In 2021, sales of Easter Eggs grew by 10% (Nielsen and IRI) , driven by medium and large-sized eggs, as more shoppers chose to trade up, claims Mondelez. “Retailers can tap into this trend by ensuring they stock up on the best-selling large, medium and small eggs to create a range for every gifting occasion,” says Nash.

Ferrero agrees that retailers should provide customers with an option to trade up their shell egg. “Compared to Christmas, shoppers were more likely to make a dedicated trip for chocolate at Easter 2021 (21% vs 9% at Christmas) [Kantar Worldpanel Easter 2021], showcasing the size of the opportunity for confectionery as we fast approach the occasion,” says Levi Boorer, customer development director at Ferrero. He advises retailers to consider stocking larger eggs in order to encourage higher spending. “Our larger 220g Thorntons Classic Easter Egg can create trade-up opportunities in-store for those shoppers looking for something extra special before the big day, with these purchases often being planned in advance [ibid].”

Large eggs account for half of Easter confectionery sales [IRI Infoscan 2021 Total Market] and, along with seasonal impulse, are driving the seasonal confectionery category, states Nestlé. “Convenience retailers may only have a limited amount of shelf space to display larger eggs, so it’s important to focus on a core range of big brands,” says a spokesman, adding that the late season offered a “lucrative opportunity” to encourage shoppers to trade up to more premium Easter eggs at a higher price point, which are more profitable. The firm has just launched the KitKat Chunky Salted Caramel Popcorn Incredible Egg, which capitalises on the growing consumer trend for salted caramel products.

Amarjit ensures that he has a good range of eggs for consumers to choose from. “We do all the big eggs - Cadbury Dairy Milk is very popular. Our eggs range from 75p to £12.” 

Amish wonders whether the cost-of-living crisis will impact Easter spending. “Customers at the moment will be having their own cost increases,” he says. “I’ll be interested to see how that pans out over Easter. Are Easter eggs an essential purchase if you’re struggling for money? People might buy cheaper eggs or less.”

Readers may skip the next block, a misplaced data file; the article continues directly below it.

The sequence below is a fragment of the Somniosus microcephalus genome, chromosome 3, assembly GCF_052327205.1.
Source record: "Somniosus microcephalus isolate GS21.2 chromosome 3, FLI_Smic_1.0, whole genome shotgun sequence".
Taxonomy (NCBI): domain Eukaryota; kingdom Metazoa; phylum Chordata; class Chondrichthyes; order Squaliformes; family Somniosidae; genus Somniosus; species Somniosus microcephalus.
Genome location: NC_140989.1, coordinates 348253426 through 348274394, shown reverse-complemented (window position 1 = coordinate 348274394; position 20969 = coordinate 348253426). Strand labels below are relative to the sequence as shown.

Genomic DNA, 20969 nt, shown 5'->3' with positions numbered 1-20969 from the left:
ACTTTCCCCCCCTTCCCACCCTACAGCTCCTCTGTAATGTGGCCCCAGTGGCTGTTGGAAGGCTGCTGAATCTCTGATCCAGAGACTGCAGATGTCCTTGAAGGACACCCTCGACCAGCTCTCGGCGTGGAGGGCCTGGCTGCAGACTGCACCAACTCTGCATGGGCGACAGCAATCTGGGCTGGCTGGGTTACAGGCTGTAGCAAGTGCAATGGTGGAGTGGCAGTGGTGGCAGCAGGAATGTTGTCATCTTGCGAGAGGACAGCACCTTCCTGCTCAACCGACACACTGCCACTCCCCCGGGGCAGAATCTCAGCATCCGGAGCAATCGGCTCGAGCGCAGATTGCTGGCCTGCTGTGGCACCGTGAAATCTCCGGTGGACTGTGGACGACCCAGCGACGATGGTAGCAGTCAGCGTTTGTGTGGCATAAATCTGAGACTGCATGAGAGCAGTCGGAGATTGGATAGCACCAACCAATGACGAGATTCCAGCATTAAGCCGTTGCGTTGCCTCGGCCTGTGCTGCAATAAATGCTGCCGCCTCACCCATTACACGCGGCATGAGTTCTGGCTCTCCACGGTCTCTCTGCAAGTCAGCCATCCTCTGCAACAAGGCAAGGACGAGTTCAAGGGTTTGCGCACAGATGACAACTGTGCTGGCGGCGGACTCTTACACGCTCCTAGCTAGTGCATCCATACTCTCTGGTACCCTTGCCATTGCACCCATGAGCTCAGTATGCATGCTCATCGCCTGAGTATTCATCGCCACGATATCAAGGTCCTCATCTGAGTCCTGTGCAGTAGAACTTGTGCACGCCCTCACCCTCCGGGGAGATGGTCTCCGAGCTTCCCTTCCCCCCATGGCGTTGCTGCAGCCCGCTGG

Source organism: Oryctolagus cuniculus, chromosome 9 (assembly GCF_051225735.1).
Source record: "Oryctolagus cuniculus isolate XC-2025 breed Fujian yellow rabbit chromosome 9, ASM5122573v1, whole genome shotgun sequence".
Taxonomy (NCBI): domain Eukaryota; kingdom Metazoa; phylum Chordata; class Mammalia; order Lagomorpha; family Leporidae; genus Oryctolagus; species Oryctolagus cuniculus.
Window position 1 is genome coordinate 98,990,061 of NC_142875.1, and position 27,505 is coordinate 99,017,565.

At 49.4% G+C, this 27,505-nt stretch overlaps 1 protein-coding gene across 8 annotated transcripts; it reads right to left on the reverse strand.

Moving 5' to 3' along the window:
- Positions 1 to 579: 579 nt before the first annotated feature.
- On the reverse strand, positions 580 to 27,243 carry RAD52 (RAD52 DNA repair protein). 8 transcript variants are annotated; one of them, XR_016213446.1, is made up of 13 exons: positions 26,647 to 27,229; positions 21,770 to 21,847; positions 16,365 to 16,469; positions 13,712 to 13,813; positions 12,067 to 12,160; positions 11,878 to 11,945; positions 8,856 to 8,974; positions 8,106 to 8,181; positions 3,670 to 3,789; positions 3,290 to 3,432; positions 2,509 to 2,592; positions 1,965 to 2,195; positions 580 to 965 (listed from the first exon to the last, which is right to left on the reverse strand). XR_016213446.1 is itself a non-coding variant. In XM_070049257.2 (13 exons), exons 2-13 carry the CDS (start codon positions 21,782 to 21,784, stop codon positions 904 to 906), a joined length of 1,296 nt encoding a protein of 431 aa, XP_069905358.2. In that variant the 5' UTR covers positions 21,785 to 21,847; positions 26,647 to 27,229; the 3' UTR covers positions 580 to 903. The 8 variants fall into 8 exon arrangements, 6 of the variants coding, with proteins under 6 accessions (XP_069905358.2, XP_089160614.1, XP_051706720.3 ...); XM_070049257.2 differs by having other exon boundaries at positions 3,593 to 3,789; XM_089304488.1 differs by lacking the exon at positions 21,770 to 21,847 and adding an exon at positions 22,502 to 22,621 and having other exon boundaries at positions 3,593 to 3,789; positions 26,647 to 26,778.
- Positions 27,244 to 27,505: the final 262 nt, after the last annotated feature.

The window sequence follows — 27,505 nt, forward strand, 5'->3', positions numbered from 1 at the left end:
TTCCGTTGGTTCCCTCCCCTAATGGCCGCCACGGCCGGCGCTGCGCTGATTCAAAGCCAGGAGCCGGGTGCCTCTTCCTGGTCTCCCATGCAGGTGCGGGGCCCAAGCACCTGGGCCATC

He has decided to stock less shell eggs this year. “I’ve dropped my shell eggs order by 7%, partly because we had a little bit of surplus left,” he says. “I’ve ordered some more lower RRP lines”.

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Orange chocolate Easter

4. Easter sales of orange chocolate have grown by 59% since 2019

“Since 2019, sales of orange chocolate have grown by 59% [NielsenIQ Scantrack | Easter: data to w.e.03.04.21],” says Sophia Padt, Senior Brand manager for Easter, Mars Wrigley. Mars’ Orange Maltesers Bunny, which made its debut last season, is returning in 2022.

The Cadbury Dairy Milk Bunny Orange Mousse is also bouncing back and new for 2022 is the  Twirl Orange shell egg. Unlike the Cadbury Dairy Milk Orange Giant Buttons Egg the firm launched last year, which contained orange buttons and a milk chocolate shell egg, the Twirl egg is actually made of orange-flavoured chocolate. 

The flavour is proving a hit at One Stop Northway. “We have the new Twirl Orange egg - it’s already selling,” says Amarjit. “The orange chocolate on its own has been so popular, so we expect eggs to do well.” 

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Vodkas on display in store

Diageo claims that shoppers are willing to spend more over Easter, which means a chance to increase alcohol sales.